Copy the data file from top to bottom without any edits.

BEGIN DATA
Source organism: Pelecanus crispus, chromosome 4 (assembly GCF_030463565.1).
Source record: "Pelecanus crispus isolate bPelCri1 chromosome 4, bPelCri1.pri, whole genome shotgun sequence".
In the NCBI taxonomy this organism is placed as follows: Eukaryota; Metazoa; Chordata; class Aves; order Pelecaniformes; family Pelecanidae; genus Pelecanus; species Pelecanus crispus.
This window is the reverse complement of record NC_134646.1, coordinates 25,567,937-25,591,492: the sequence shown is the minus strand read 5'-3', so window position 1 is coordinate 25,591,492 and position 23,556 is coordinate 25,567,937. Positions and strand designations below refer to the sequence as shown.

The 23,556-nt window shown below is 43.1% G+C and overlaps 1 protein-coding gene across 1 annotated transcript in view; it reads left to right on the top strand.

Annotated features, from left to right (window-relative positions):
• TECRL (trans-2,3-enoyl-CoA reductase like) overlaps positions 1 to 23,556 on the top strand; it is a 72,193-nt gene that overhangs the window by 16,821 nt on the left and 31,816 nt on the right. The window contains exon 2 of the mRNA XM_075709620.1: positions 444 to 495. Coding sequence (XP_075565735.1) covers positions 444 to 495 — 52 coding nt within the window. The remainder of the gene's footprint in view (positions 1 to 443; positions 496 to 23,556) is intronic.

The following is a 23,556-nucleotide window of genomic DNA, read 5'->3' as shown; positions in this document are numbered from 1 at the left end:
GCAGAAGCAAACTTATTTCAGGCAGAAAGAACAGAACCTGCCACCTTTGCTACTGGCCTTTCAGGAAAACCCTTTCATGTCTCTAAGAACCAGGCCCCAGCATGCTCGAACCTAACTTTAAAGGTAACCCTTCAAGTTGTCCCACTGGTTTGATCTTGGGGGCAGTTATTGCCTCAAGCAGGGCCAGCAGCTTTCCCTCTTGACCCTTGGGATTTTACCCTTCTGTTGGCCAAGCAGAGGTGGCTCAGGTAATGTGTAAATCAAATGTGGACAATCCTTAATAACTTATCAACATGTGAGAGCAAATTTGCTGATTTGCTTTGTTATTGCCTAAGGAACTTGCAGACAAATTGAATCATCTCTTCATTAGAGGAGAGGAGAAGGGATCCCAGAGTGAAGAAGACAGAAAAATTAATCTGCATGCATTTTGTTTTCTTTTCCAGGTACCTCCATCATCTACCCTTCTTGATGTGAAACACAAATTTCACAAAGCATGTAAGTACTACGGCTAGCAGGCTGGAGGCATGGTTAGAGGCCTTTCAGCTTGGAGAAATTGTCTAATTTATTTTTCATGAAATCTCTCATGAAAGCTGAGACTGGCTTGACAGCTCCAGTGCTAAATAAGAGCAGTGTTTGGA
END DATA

Source organism: Pelecanus crispus, chromosome 4 (assembly GCF_030463565.1).
Source record: "Pelecanus crispus isolate bPelCri1 chromosome 4, bPelCri1.pri, whole genome shotgun sequence".
In the NCBI taxonomy this organism is placed as follows: Eukaryota; Metazoa; Chordata; class Aves; order Pelecaniformes; family Pelecanidae; genus Pelecanus; species Pelecanus crispus.
This window is the reverse complement of record NC_134646.1, coordinates 25,567,937-25,591,492: the sequence shown is the minus strand read 5'-3', so window position 1 is coordinate 25,591,492 and position 23,556 is coordinate 25,567,937. Positions and strand designations below refer to the sequence as shown.

The 23,556-nt window shown below is 43.1% G+C and overlaps 1 protein-coding gene across 1 annotated transcript in view; it reads left to right on the top strand.

Annotated features, from left to right (window-relative positions):
• TECRL (trans-2,3-enoyl-CoA reductase like) overlaps positions 1 to 23,556 on the top strand; it is a 72,193-nt gene that overhangs the window by 16,821 nt on the left and 31,816 nt on the right. The window contains exon 2 of the mRNA XM_075709620.1: positions 444 to 495. Coding sequence (XP_075565735.1) covers positions 444 to 495 — 52 coding nt within the window. The remainder of the gene's footprint in view (positions 1 to 443; positions 496 to 23,556) is intronic.

The following is a 23,556-nucleotide window of genomic DNA, read 5'->3' as shown; positions in this document are numbered from 1 at the left end:
GCAGAAGCAAACTTATTTCAGGCAGAAAGAACAGAACCTGCCACCTTTGCTACTGGCCTTTCAGGAAAACCCTTTCATGTCTCTAAGAACCAGGCCCCAGCATGCTCGAACCTAACTTTAAAGGTAACCCTTCAAGTTGTCCCACTGGTTTGATCTTGGGGGCAGTTATTGCCTCAAGCAGGGCCAGCAGCTTTCCCTCTTGACCCTTGGGATTTTACCCTTCTGTTGGCCAAGCAGAGGTGGCTCAGGTAATGTGTAAATCAAATGTGGACAATCCTTAATAACTTATCAACATGTGAGAGCAAATTTGCTGATTTGCTTTGTTATTGCCTAAGGAACTTGCAGACAAATTGAATCATCTCTTCATTAGAGGAGAGGAGAAGGGATCCCAGAGTGAAGAAGACAGAAAAATTAATCTGCATGCATTTTGTTTTCTTTTCCAGGTACCTCCATCATCTACCCTTCTTGATGTGAAACACAAATTTCACAAAGCATGTAAGTACTACGGCTAGCAGGCTGGAGGCATGGTTAGAGGCCTTTCAGCTTGGAGAAATTGTCTAATTTATTTTTCATGAAATCTCTCATGAAAGCTGAGACTGGCTTGACAGCTCCAGTGCTAAATAAGAGCAGTGTTTGGA